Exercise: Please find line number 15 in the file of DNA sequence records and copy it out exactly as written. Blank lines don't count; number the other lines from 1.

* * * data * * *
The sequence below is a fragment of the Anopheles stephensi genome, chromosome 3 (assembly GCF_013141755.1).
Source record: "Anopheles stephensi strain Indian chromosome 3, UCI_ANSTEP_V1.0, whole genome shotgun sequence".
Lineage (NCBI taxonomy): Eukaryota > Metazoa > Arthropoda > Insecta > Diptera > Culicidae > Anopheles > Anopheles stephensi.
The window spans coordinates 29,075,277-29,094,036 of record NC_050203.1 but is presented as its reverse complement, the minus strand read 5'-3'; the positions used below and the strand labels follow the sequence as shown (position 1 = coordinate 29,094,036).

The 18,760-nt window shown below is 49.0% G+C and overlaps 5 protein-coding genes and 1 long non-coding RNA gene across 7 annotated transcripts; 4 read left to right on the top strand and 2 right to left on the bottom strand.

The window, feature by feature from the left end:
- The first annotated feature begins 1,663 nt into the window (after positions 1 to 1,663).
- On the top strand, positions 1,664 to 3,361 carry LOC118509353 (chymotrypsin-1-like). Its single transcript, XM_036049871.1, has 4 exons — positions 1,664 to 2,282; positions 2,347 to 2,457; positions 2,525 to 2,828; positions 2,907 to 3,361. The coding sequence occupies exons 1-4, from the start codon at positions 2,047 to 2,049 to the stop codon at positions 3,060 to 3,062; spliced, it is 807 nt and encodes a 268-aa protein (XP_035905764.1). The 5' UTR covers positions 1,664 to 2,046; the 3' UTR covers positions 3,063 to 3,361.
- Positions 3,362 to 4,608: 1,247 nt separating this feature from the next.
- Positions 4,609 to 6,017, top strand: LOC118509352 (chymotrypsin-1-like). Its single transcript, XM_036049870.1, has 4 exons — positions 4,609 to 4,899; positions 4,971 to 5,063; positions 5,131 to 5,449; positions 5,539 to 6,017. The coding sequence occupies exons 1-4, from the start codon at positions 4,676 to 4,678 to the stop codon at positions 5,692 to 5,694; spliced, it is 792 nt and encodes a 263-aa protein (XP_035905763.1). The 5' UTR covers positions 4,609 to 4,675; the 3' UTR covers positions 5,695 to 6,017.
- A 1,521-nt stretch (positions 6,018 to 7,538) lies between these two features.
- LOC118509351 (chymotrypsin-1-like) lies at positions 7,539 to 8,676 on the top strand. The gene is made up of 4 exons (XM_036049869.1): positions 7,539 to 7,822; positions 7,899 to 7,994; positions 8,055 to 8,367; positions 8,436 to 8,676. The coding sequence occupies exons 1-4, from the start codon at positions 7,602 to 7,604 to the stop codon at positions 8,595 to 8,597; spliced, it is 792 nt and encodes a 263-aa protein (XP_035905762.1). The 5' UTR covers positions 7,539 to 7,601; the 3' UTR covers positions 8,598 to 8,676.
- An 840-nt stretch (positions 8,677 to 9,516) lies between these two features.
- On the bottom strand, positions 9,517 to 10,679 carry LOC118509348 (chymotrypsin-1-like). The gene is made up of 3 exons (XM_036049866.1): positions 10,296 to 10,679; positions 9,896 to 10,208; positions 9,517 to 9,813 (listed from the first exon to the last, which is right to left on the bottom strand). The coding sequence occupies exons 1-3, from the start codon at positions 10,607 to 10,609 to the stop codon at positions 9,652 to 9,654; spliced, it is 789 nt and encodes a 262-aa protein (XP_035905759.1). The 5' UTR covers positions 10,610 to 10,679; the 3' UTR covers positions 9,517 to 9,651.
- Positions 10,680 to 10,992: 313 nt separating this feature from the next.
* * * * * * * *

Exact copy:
- Positions 10,680 to 10,992: 313 nt separating this feature from the next.